Landlords have been further prevented from taking eviction action against their residential tenants under recent measures brought in by the Government.
If a landlord wishes to evict a tenant, under the Housing Act 1988 they must serve either a section 8 or section 21 notice. Under the Government’s new measures, for notices served between 26 March 2020 and 28 August 2020, the minimum notice period that had to be given to tenants was three months. Now that notice period has been extended to six months, unless exceptions apply (such as anti-social behaviour), for notices served between 29 August 2020 and 31 March 2021.
All existing possession claims have been suspended until 20 September 2020, and after that time the Courts are expected to start listing their backlog of possession claims.
Landlords’ statutory repairing obligations remain in full effect, however a delay in carrying out the work required may be justifiable if it has been caused by lockdown and quarantine rules. Landlords are best advised to keep full records of all efforts they are making to carry out repairs and reasons for delay.
This will come as disappointing news for landlords who need to recover their properties from their tenants, as even where tenants are at fault such as longstanding arrears of rent a Landlord is prevented from issuing a possession claim until at least March 2021 if they serve notice now. The Government is seeking to prevent widescale eviction of tenants who find themselves in the unfortunate position of being unable to pay their rent as a result of job loss or being furloughed during the pandemic.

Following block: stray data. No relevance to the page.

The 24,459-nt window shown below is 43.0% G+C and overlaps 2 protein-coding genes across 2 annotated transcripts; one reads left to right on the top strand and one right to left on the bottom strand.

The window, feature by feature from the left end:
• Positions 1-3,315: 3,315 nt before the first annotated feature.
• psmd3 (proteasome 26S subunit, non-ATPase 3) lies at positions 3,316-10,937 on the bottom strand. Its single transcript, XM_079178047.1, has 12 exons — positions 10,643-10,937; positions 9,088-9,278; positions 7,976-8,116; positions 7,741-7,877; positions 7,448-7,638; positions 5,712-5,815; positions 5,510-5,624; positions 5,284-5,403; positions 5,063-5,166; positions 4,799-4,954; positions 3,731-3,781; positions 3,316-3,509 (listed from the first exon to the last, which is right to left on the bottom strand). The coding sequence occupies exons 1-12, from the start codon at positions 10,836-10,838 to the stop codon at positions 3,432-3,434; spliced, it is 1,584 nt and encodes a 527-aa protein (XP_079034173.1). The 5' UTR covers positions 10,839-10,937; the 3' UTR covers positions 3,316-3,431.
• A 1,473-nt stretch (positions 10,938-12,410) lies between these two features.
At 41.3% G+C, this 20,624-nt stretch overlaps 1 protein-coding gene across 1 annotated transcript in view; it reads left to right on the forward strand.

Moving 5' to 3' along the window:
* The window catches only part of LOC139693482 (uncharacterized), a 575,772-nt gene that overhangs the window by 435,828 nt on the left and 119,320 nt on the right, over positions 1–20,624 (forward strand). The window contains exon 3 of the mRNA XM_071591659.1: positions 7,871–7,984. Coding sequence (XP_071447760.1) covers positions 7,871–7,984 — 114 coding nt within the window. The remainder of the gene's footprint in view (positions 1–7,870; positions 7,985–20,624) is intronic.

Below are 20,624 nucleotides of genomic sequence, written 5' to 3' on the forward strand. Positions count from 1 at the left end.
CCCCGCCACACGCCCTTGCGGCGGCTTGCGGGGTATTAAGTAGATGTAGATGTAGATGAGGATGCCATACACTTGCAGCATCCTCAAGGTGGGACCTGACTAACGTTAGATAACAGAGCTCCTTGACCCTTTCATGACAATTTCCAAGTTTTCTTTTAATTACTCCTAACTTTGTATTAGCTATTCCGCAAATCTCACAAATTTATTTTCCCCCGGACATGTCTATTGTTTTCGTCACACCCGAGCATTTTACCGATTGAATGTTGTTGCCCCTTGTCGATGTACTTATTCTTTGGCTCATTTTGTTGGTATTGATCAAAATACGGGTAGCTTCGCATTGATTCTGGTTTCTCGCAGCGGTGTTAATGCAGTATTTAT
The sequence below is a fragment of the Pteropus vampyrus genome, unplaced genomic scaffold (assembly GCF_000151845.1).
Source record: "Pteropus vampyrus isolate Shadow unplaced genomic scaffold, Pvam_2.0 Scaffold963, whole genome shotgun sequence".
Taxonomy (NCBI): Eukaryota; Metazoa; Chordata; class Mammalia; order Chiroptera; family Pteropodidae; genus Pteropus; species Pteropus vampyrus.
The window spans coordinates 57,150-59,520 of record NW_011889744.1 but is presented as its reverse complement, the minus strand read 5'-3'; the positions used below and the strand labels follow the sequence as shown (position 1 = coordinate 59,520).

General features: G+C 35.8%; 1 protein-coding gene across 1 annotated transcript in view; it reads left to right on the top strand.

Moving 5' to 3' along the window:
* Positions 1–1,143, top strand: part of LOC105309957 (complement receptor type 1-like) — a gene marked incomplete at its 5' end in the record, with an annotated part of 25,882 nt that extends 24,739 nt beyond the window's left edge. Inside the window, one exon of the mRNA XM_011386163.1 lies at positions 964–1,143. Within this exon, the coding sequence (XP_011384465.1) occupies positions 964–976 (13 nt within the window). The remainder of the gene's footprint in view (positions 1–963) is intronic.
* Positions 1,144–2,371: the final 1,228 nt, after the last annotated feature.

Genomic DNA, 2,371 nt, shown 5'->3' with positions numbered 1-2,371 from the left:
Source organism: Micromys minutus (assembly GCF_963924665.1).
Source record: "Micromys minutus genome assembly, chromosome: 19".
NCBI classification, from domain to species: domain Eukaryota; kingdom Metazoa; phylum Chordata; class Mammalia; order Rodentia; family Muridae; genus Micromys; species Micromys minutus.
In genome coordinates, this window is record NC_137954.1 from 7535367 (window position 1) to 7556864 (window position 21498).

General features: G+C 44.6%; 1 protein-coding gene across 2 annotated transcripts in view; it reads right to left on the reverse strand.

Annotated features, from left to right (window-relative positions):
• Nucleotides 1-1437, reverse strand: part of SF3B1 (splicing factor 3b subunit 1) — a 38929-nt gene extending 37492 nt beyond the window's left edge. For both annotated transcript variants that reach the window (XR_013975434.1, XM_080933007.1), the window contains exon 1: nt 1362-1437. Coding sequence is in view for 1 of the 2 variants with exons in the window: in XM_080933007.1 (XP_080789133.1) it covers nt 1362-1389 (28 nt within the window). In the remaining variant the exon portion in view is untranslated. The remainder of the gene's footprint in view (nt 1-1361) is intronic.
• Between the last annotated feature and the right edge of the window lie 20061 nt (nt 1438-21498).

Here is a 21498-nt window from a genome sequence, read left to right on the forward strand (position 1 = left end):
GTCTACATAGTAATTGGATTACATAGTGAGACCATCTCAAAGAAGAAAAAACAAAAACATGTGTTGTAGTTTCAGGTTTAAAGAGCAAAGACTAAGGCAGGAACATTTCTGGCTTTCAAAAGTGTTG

Farmers who own rented property or have employees who rent their property from them under an Assured Shorthold Tenancy will be affected by the new rules if they wish to seek possession of their property from the tenant. These rules however don’t apply to Agricultural Tenancies which farm workers sometimes enjoy, and which are more difficult for the property owner to terminate.
If you are concerned about evicting your tenant or need advice on the type of tenancy they may have, and how to end it, you should seek legal advice. The rules are often changing, and the current timescales could be subject to further extension, depending on how the national situation during the pandemic develops.
For further information, please get in touch with Sara Malik on 0191 227 6696 or at email@example.com.